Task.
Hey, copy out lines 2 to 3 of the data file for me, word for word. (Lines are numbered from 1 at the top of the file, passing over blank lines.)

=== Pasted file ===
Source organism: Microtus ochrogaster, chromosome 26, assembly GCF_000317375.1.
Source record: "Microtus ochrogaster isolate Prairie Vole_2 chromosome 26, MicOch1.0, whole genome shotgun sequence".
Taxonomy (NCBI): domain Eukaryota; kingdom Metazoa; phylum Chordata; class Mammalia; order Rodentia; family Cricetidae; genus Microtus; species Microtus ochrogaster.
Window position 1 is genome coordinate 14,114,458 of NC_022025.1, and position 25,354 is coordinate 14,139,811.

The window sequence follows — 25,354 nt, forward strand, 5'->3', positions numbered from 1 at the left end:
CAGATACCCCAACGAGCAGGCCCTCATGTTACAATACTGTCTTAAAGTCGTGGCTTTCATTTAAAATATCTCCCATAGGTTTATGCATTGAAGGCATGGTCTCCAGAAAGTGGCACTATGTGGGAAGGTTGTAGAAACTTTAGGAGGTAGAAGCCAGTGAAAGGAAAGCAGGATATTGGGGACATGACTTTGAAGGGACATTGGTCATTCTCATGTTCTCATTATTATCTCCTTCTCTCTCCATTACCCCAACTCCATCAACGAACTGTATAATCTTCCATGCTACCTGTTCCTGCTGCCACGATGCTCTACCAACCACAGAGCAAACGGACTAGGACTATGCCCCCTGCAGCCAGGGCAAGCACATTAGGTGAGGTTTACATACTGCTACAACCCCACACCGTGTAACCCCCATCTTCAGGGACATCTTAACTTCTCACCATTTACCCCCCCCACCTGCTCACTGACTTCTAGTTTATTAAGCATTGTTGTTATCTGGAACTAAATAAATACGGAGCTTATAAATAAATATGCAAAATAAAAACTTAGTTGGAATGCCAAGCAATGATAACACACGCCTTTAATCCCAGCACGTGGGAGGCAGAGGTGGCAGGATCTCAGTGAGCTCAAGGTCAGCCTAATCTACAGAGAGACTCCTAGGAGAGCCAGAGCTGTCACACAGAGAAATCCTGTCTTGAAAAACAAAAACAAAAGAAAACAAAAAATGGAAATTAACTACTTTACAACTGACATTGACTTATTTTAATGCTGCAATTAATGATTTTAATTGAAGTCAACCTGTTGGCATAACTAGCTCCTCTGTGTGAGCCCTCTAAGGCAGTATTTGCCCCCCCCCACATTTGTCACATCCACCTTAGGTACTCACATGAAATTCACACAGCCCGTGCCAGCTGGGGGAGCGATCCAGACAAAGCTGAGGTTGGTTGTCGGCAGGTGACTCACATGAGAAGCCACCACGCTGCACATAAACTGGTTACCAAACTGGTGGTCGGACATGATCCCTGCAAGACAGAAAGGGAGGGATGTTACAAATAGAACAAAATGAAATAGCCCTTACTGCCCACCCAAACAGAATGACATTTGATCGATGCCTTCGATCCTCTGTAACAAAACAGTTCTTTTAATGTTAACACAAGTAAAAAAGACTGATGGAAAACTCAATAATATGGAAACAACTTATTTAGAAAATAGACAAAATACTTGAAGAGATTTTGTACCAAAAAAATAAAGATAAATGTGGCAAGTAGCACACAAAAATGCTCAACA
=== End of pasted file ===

Source record: "Microtus ochrogaster isolate Prairie Vole_2 chromosome 26, MicOch1.0, whole genome shotgun sequence".
Taxonomy (NCBI): domain Eukaryota; kingdom Metazoa; phylum Chordata; class Mammalia; order Rodentia; family Cricetidae; genus Microtus; species Microtus ochrogaster.